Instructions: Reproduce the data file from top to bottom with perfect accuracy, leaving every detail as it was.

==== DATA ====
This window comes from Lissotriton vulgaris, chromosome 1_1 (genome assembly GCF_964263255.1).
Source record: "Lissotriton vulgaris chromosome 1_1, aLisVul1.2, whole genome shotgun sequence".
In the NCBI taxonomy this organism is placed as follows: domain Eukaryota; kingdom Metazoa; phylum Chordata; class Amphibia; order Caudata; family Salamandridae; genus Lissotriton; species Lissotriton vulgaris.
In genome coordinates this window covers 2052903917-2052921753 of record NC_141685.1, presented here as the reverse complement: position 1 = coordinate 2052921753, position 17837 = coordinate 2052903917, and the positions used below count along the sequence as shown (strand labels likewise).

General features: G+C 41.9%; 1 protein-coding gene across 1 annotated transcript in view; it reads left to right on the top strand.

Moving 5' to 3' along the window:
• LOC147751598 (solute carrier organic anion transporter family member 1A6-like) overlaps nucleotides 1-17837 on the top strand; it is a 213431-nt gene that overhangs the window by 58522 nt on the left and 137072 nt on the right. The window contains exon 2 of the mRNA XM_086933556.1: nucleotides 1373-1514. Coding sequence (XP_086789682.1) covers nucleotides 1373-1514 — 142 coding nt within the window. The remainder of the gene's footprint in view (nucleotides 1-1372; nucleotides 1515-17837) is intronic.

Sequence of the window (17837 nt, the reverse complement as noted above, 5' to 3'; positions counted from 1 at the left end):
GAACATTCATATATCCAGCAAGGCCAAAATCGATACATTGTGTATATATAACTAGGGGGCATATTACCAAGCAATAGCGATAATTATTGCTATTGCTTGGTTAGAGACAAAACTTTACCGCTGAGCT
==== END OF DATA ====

This window comes from Lissotriton vulgaris, chromosome 1_1 (genome assembly GCF_964263255.1).
Source record: "Lissotriton vulgaris chromosome 1_1, aLisVul1.2, whole genome shotgun sequence".
In the NCBI taxonomy this organism is placed as follows: domain Eukaryota; kingdom Metazoa; phylum Chordata; class Amphibia; order Caudata; family Salamandridae; genus Lissotriton; species Lissotriton vulgaris.
In genome coordinates this window covers 2052903917-2052921753 of record NC_141685.1, presented here as the reverse complement: position 1 = coordinate 2052921753, position 17837 = coordinate 2052903917, and the positions used below count along the sequence as shown (strand labels likewise).

General features: G+C 41.9%; 1 protein-coding gene across 1 annotated transcript in view; it reads left to right on the top strand.

Moving 5' to 3' along the window:
• LOC147751598 (solute carrier organic anion transporter family member 1A6-like) overlaps nucleotides 1-17837 on the top strand; it is a 213431-nt gene that overhangs the window by 58522 nt on the left and 137072 nt on the right. The window contains exon 2 of the mRNA XM_086933556.1: nucleotides 1373-1514. Coding sequence (XP_086789682.1) covers nucleotides 1373-1514 — 142 coding nt within the window. The remainder of the gene's footprint in view (nucleotides 1-1372; nucleotides 1515-17837) is intronic.

Sequence of the window (17837 nt, the reverse complement as noted above, 5' to 3'; positions counted from 1 at the left end):
GAACATTCATATATCCAGCAAGGCCAAAATCGATACATTGTGTATATATAACTAGGGGGCATATTACCAAGCAATAGCGATAATTATTGCTATTGCTTGGTTAGAGACAAAACTTTACCGCTGAGCT